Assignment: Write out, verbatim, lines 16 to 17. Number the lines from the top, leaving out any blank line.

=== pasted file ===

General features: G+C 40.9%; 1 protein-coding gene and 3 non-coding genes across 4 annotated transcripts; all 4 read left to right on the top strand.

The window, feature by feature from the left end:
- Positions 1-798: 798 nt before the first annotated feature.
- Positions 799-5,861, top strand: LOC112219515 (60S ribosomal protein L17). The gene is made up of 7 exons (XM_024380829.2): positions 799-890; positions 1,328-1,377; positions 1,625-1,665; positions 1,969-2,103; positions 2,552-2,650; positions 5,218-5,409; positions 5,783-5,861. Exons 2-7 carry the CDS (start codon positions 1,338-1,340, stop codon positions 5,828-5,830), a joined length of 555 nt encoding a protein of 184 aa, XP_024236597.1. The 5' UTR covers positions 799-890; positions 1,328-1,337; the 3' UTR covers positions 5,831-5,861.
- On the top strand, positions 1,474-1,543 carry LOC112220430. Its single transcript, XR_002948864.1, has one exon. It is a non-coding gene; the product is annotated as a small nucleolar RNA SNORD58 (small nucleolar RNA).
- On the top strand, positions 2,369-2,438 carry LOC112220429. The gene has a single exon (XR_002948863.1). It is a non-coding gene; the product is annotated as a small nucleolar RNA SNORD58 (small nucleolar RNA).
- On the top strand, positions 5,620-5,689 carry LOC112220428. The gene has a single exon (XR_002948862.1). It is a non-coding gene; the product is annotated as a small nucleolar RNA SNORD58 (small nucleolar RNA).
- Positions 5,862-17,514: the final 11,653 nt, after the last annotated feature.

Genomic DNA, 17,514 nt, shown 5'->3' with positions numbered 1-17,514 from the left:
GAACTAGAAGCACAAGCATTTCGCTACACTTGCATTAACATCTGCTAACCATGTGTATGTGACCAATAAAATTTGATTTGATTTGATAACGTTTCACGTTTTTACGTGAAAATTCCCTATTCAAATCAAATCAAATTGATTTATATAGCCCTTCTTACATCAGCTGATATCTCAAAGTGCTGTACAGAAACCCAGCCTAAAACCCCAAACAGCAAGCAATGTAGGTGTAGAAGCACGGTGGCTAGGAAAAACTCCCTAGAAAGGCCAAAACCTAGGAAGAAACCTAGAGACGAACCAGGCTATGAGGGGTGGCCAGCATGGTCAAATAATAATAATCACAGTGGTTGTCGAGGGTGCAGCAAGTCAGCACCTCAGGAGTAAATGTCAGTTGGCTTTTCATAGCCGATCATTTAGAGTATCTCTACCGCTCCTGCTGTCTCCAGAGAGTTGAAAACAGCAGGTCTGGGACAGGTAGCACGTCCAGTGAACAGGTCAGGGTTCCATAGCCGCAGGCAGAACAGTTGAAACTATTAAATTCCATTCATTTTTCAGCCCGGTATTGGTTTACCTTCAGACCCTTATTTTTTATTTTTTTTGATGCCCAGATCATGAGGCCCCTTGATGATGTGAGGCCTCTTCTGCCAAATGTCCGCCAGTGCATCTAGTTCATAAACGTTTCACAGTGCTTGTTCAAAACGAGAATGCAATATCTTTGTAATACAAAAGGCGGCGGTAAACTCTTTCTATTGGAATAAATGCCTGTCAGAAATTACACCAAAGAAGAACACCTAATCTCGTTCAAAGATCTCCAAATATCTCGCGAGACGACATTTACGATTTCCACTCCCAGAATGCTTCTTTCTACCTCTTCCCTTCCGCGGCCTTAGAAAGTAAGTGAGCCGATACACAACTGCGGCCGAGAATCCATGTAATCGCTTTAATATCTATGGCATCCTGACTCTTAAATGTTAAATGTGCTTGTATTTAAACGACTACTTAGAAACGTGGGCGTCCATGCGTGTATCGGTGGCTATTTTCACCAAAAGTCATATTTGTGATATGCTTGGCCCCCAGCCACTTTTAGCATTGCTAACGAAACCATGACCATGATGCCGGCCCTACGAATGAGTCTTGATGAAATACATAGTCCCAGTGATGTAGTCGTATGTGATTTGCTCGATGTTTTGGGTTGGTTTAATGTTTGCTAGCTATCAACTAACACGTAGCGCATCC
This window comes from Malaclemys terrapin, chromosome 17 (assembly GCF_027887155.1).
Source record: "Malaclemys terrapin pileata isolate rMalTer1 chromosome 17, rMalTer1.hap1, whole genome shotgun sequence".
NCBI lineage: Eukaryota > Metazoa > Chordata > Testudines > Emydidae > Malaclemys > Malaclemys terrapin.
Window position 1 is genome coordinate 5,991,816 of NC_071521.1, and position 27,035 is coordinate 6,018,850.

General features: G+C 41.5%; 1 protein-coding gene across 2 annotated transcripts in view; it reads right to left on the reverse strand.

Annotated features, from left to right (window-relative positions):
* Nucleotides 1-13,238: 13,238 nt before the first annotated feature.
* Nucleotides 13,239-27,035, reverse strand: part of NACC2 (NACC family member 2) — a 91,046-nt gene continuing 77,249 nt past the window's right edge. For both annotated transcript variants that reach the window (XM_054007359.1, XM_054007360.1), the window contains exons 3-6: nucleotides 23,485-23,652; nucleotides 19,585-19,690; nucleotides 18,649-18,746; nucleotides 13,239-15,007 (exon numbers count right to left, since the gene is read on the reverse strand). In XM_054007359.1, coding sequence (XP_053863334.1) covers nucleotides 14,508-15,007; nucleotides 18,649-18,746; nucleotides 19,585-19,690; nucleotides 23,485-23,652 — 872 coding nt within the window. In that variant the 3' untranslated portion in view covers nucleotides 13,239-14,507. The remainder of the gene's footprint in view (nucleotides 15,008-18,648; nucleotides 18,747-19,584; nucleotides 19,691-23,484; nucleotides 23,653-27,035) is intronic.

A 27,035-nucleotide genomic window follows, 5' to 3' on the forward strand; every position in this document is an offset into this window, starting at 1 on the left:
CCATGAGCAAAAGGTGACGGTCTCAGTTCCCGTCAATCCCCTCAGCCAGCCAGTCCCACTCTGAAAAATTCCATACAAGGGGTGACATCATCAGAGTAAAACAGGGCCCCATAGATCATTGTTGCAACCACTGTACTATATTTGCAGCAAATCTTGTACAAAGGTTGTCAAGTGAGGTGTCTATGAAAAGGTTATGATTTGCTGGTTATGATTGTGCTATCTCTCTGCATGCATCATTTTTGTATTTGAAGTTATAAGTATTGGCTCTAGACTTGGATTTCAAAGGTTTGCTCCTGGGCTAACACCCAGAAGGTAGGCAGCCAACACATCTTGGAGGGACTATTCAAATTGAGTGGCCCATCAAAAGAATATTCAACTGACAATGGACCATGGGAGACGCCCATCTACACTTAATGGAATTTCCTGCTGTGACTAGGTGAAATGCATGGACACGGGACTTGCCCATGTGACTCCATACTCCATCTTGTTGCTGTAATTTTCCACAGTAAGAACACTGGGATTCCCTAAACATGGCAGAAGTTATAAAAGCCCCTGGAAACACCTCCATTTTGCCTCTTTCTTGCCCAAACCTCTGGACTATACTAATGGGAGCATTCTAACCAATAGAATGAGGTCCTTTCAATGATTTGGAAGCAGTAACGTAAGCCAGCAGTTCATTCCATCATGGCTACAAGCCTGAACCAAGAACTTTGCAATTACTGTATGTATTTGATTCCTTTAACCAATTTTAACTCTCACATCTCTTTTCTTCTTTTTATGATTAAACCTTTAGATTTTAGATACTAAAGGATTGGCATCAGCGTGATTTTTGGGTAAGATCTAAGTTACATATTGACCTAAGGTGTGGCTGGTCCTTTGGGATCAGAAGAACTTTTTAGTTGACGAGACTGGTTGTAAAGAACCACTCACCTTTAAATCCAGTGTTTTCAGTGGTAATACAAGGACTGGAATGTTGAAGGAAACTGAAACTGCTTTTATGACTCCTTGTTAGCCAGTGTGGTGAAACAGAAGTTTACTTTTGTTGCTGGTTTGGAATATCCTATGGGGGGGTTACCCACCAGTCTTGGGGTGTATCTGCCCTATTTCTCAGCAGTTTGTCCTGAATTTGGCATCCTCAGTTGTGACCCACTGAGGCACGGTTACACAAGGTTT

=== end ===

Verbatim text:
Annotated features, from left to right (window-relative positions):
* Nucleotides 1-13,238: 13,238 nt before the first annotated feature.